Farm Bill: Senate Overview
Ron Nixon reported in today’s New York Times that, “The Senate approved a sweeping new farm bill on Thursday that would cost nearly $1 trillion over the next 10 years, financing dozens of price support and crop insurance programs for farmers and food assistance for low-income families.
“The bill passed with overwhelming bipartisan support, 64 to 35. It now goes to the House, where it faces a much tougher road because conservative lawmakers want to make deeper cuts in the food stamp program, which serves about 45 million Americans. ‘This bill represents significant reform,’ said Senator Debbie Stabenow, Democrat of Michigan and chairwoman of the Senate Agriculture Committee. ‘It cuts subsidies, it cuts the deficit and it creates jobs.’
“Senator Pat Roberts, Republican of Kansas and the ranking member on the committee, called the legislation the best bill possible. ‘It shows what can happen if we break the logjam of partisanship and work together to get something done,’ Mr. Roberts said.”
Mr. Nixon indicated that, “In the House, the chairman of the Agriculture Committee, Representative Frank D. Lucas, Republican of Oklahoma, said work on the bill would begin on July 11. He said committee members would work on a spending bill next week. Congress will recess for the July 4 holiday week.
“‘Although there will be differences between the Senate approach and our own, I hope my colleagues are encouraged by this success when we meet on the 11th to consider our own legislation,’ Mr. Lucas said.”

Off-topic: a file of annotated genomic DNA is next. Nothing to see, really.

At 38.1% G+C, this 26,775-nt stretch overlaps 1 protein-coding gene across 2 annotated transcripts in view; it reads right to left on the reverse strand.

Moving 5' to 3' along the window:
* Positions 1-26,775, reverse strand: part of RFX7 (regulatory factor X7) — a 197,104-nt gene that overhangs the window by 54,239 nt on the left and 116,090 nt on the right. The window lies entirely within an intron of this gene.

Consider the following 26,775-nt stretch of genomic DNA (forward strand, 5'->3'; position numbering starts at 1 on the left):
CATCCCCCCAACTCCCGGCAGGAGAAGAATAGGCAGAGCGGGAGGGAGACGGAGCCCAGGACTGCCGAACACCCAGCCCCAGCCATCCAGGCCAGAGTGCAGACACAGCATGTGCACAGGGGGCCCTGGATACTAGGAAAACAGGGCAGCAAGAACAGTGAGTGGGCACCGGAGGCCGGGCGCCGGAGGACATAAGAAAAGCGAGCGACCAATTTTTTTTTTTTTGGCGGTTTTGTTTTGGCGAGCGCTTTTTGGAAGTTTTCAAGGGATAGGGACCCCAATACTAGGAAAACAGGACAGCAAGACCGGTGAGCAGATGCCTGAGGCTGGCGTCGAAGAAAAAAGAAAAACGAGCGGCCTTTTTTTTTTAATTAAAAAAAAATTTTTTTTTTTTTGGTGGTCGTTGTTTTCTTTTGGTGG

Today’s article added that, “But for the first time crop insurance would be subject to payment limits, and recipients of the subsidy would have to follow soil and water conservation requirements, as they do in other farm programs. The bill reduces the premium subsidy for farmers with adjusted gross incomes of more than $750,000. The measure would affect only 1,500 out of the 1.5 million farmers and save $1 billion over 10 years.”
James Politi reported yesterday at the Financial Times Online that, “In a rare burst of bipartisanship, the Senate approved its version of a five-year farm bill, a $1tn piece of legislation that defines the relationship between the US government and agriculture.
“In some ways, this year’s effort marks the end of an era. Amid mounting pressure to cut support for one sector of the economy that has been booming in recent years, lawmakers eliminated a controversial scheme worth $5bn in direct payments to farmers – regardless of whether they planted crop or not – that became a poster child for excessive spending.
“In addition, Republicans and Democrats endorsed further reductions to agricultural commodity subsidy, conservation and food stamp expenditures – including limits on help for wealthy farmers – for a total of $23bn in savings for the US government over the next decade.”